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  1. #176
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    Quote Originally Posted by zipperz View Post
    But I started playing around with PHP a little and when you get an error on line 345 how long will that take to find in note pad?

    Or find and replace 100 different objects, have fun doing that in notepad.

    Unless you have a better version then me, my note pad has almost no tools.. tools are nice.
    The "notepad" thing is a joke, meaning any good text editor, there are plenty of good ones. I recommend EditPlus, it will search/replace, line numbers, all the basics.

    Here's a text editor I used for about 15 years: http://en.wikipedia.org/wiki/E_(PC-DOS)

  2. #177
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    Have you looked at Aptana Studio? It's not my favorite editor but it is relatively robust and the community edition is free.
    TAKE A WALK OUTSIDE YOUR MIND.

  3. #178
    Theoretical Physics Student bronze trophy Jake Arkinstall's Avatar
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    I've started to use NetBeans for PHP developing, since I read about it in Tech Times #220. I've tried PHPDesigner and Eclipse, but I kept returning back to trusty ol' notepad++. But NetBeans? I don't think I'll be returning to NotePad++ again.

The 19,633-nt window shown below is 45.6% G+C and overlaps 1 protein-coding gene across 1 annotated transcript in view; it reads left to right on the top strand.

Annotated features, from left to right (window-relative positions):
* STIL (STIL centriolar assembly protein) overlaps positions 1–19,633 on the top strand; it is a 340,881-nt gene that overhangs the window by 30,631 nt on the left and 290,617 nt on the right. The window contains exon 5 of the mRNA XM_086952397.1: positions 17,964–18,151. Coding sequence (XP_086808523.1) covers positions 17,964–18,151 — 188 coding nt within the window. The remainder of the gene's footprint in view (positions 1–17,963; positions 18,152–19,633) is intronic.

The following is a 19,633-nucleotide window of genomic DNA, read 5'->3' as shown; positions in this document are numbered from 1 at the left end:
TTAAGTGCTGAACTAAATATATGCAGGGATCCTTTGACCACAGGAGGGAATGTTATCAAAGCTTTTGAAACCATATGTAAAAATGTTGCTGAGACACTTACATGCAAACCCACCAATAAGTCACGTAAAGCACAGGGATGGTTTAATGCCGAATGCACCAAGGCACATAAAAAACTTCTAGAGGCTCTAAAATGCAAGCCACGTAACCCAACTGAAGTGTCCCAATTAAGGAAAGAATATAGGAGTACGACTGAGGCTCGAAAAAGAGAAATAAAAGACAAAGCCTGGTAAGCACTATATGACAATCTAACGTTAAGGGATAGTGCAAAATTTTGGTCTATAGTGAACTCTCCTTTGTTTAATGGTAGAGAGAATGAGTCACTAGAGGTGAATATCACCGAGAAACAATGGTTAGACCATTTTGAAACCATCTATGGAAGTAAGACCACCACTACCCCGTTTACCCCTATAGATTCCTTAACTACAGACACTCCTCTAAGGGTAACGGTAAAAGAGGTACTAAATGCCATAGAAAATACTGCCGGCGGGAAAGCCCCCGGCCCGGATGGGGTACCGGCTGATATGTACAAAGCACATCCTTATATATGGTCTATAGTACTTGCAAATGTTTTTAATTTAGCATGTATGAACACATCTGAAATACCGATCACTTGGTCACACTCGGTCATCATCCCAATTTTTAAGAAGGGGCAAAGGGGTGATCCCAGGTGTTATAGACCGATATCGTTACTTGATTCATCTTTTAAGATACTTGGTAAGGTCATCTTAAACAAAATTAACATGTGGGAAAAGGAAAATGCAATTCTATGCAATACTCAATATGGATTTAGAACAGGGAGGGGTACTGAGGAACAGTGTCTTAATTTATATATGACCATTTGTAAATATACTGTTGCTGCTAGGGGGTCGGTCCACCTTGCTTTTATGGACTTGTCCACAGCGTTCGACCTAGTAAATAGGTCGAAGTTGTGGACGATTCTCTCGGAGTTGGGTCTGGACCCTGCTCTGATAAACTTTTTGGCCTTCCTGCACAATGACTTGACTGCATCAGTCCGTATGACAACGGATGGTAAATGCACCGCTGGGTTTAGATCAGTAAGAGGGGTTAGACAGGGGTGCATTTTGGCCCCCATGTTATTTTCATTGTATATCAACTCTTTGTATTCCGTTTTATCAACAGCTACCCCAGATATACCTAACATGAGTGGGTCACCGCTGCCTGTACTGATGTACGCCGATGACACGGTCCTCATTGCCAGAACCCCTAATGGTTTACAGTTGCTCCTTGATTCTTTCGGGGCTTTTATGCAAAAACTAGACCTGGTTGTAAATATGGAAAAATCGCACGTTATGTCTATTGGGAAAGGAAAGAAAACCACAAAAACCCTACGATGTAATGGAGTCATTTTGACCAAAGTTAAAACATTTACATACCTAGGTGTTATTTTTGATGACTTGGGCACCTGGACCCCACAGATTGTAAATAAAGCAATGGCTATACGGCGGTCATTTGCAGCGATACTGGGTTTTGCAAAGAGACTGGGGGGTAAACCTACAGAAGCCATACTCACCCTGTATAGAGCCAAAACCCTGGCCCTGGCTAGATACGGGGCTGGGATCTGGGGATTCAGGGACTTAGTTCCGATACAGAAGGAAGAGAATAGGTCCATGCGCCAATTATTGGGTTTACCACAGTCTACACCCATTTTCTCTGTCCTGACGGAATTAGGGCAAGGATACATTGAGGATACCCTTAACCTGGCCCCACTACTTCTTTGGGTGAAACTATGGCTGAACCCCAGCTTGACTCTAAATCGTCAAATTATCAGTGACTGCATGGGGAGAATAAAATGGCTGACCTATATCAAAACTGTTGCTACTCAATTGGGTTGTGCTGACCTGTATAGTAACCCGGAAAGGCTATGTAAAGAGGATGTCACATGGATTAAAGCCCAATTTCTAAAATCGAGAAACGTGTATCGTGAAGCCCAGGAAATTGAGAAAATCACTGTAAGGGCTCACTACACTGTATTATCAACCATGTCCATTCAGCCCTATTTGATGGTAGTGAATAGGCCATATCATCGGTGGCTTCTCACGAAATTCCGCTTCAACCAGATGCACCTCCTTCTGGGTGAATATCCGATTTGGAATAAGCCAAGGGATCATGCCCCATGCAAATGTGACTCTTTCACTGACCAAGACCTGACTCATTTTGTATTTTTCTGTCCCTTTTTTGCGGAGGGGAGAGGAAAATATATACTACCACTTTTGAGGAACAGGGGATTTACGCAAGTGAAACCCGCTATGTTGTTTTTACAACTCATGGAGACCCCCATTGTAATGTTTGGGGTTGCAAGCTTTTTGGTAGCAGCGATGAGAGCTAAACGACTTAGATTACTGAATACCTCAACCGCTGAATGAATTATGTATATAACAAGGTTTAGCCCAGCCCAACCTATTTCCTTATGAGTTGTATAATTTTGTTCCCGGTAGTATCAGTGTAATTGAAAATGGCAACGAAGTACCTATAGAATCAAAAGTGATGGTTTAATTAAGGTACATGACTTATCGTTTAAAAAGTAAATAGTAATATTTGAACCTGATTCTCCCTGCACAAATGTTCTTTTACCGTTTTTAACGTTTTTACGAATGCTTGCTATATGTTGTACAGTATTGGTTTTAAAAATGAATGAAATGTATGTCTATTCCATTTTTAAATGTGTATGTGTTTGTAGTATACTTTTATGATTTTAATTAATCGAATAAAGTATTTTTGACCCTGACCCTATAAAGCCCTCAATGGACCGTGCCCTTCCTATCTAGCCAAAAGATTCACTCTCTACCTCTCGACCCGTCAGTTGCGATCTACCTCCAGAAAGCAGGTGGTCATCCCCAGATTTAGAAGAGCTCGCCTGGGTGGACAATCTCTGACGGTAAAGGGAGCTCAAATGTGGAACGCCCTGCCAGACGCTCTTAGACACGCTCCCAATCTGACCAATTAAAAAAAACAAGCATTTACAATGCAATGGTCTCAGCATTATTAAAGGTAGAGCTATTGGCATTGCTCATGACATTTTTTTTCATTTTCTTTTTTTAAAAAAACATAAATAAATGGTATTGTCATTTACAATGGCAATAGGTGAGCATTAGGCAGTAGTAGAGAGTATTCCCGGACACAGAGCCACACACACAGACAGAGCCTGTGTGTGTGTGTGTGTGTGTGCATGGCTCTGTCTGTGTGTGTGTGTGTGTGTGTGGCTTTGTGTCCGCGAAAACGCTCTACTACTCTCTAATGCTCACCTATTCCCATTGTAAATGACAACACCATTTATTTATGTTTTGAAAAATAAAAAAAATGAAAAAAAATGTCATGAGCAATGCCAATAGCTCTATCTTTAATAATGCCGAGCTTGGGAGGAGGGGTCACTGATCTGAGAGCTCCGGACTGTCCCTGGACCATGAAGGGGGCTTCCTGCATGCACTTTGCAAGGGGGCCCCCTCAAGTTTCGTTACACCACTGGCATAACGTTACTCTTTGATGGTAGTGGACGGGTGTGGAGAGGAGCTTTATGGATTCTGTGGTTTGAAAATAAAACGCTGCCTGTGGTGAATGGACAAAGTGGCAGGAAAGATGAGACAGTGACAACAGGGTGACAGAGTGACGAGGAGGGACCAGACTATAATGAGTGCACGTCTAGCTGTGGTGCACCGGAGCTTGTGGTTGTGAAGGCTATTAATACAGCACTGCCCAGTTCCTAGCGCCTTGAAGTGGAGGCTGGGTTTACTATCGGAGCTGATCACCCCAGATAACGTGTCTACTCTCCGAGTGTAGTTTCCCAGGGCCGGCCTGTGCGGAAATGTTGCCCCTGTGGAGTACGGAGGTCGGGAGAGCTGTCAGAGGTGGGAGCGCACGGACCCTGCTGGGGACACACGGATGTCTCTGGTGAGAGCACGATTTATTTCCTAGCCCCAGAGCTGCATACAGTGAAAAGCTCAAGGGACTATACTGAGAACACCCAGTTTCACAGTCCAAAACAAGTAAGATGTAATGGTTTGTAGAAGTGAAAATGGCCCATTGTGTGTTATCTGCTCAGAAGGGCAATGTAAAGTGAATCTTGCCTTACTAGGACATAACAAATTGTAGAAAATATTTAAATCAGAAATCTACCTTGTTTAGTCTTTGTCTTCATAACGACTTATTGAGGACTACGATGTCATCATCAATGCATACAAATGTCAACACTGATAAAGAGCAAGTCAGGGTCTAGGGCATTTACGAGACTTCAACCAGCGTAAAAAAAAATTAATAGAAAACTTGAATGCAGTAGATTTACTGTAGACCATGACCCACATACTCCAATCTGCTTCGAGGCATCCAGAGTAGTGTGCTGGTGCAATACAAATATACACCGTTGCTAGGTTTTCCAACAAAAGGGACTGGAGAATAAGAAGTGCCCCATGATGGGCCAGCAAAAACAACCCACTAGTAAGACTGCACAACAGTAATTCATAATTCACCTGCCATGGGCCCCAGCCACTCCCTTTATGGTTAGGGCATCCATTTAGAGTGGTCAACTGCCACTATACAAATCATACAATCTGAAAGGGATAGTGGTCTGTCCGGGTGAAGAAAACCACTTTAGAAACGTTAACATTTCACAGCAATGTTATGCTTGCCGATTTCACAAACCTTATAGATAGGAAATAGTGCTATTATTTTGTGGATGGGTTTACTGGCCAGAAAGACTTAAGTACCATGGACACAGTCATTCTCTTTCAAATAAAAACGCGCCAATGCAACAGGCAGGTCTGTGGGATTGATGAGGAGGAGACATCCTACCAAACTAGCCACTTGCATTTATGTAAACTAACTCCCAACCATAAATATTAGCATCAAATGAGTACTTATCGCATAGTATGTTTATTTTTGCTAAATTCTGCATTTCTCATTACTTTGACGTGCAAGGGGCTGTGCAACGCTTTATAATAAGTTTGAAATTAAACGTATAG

But I started playing around with PHP a little and when you get an error on line 345 how long will that take to find in note pad?
    Ctrl + G, '345', Enter.

    Painstaking, isn't it!

    Or find and replace 100 different objects, have fun doing that in notepad.
    Ctrl + H - unless you want RegEx replacement which NotePad doesn't offer.

    Personally I don't have a problem with programming in notepad, but I prefer syntax-highlighting for obvious reasons. RegEx replacement/finding is handy, and AutoComplete Hints are just fantastic.